Although certain medicines should not be used together at all, in other cases two different medicines may be used together even if an interaction might occur. In these cases, your doctor may want to change the dose, or other precautions may be necessary. When you are receiving this medicine, it is especially important that your healthcare professional know if you are taking any of the medicines listed below. The following interactions have been selected on the basis of their potential significance and are not necessarily all-inclusive.

Using this medicine with any of the following medicines is usually not recommended, but may be required in some cases. If both medicines are prescribed together, your doctor may change the dose or how often you use one or both of the medicines.

  • Abatacept
  • Adenovirus Vaccine Type 4, Live
  • Adenovirus Vaccine Type 7, Live
  • Anakinra
  • Bacillus of Calmette and Guerin Vaccine, Live
  • Cyclosporine
  • Fosphenytoin
  • Influenza Virus Vaccine, Live
  • Measles Virus Vaccine, Live
  • Mumps Virus Vaccine, Live
  • Paclitaxel
  • Phenytoin
  • Poliovirus Vaccine, Live
  • Quinidine
  • Rilonacept
  • Rotavirus Vaccine, Live
  • Rubella Virus Vaccine, Live
  • Sirolimus
  • Smallpox Vaccine
  • Tacrolimus
  • Tocilizumab
  • Typhoid Vaccine
  • Varicella Virus Vaccine
  • Warfarin
  • Yellow Fever Vaccine

Other interactions—

Certain medicines should not be used at or around the time of eating food or eating certain types of food since interactions may occur. Using alcohol or tobacco with certain medicines may also cause interactions to occur. Discuss with your healthcare professional the use of your medicine with food, alcohol, or tobacco.

Other medical problems—

The presence of other medical problems may affect the use of this medicine. Make sure you tell your doctor if you have any other medical problems, especially:

  • Aspergillosis (fungus infection), history of or
  • Blastomycosis (fungus infection), history of or
  • Blood or bone marrow problems (eg, pancytopenia), or history of or
  • Candidiasis (fungus infection), history of or
  • Coccidioidomycosis (fungus infection), history of or
  • Diabetes or
  • Guillain-Barré syndrome (nervous system disorder), history of or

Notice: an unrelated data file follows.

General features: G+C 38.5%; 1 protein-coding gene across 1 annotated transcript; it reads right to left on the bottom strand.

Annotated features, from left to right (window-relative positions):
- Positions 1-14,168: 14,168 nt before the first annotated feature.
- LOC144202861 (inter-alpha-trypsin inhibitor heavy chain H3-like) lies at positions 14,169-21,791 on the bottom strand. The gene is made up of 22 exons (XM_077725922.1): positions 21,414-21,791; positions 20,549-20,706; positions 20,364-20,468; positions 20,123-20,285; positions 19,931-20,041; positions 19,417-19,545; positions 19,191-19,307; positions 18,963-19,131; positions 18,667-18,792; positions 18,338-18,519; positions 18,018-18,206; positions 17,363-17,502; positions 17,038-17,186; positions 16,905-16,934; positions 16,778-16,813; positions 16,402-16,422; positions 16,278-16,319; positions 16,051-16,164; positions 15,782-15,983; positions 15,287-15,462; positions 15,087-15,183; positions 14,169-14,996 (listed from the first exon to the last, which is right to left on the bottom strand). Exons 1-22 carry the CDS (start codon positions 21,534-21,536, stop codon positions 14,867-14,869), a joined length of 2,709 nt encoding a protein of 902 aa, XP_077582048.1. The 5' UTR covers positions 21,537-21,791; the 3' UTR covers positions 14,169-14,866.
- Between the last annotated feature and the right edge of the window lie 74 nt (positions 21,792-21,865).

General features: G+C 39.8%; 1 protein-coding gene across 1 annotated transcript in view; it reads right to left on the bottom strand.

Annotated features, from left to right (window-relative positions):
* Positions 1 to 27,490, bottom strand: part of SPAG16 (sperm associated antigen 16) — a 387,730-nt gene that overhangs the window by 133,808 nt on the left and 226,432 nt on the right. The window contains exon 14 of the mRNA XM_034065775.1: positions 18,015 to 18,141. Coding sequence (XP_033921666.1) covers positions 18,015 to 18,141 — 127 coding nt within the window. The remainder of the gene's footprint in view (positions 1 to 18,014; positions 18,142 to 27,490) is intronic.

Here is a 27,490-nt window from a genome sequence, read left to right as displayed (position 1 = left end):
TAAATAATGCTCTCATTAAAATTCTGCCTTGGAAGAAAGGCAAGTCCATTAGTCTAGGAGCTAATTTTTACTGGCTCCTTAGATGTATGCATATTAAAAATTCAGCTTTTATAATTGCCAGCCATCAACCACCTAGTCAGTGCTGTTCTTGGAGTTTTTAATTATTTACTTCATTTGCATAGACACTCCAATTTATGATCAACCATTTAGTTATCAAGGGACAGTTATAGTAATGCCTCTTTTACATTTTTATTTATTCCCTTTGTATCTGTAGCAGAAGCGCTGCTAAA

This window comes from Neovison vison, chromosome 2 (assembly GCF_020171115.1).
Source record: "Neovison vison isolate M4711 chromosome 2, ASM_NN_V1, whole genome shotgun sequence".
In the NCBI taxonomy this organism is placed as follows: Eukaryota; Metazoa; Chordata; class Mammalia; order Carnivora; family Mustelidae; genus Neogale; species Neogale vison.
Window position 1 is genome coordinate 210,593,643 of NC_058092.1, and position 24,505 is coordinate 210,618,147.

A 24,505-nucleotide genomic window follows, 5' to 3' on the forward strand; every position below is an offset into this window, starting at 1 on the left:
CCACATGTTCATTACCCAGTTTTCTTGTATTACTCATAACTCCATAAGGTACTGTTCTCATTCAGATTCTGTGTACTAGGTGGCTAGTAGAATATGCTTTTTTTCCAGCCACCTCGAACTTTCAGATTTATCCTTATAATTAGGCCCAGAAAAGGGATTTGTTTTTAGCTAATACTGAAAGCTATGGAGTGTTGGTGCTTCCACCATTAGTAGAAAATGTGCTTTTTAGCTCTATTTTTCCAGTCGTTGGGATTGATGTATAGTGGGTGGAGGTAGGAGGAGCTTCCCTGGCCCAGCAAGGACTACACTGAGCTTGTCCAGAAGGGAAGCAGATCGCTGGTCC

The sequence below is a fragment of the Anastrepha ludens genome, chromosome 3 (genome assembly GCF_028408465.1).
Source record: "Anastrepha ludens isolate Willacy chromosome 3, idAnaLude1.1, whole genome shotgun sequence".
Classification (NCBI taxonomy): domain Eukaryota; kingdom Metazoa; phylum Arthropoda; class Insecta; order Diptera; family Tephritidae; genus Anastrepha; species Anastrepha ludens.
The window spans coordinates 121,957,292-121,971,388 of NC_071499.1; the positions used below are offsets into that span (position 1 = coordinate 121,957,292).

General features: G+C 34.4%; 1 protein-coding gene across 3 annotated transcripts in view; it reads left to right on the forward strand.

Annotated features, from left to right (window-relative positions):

• Hepatitis B, active or history of or
  • Histoplasmosis (fungus infection), history of or
  • Legionellosis (bacterial infection), history of or
  • Leukopenia or neutropenia (low white blood cells) or
  • Listeriosis (bacterial infection), history of or
  • Liver disease or
  • Multiple sclerosis, history of or
  • Optic neuritis (eye problem) or
  • Pneumocystosis (fungus infection), history of or
  • Psoriasis (skin disease) or
  • Seizures (convulsions), history of or
  • Thrombocytopenia (low platelets in the blood)—Use with caution. May make these conditions worse.
  • Cancer, active or history of or
  • Chronic obstructive pulmonary disease (COPD)—Use with caution. May increase the chance of getting new cancers.
  • Tuberculosis, history of—Use with caution. Patients may need additional tuberculosis therapy.

Proper Use of This Medicine:

A doctor or other trained health professional will give you this medicine. It is given through a needle that is placed in one of your veins.

This medicine should come with a Medication Guide. It is very important that you read and understand this information. Be sure to ask your doctor about anything you do not understand.

You may also receive medicines to help prevent possible unwanted effects from the injection.

Precautions While Using This Medicine:

It is very important that your doctor check your progress at regular visits to make sure that this medicine is working properly. Blood tests may be needed to check for unwanted effects.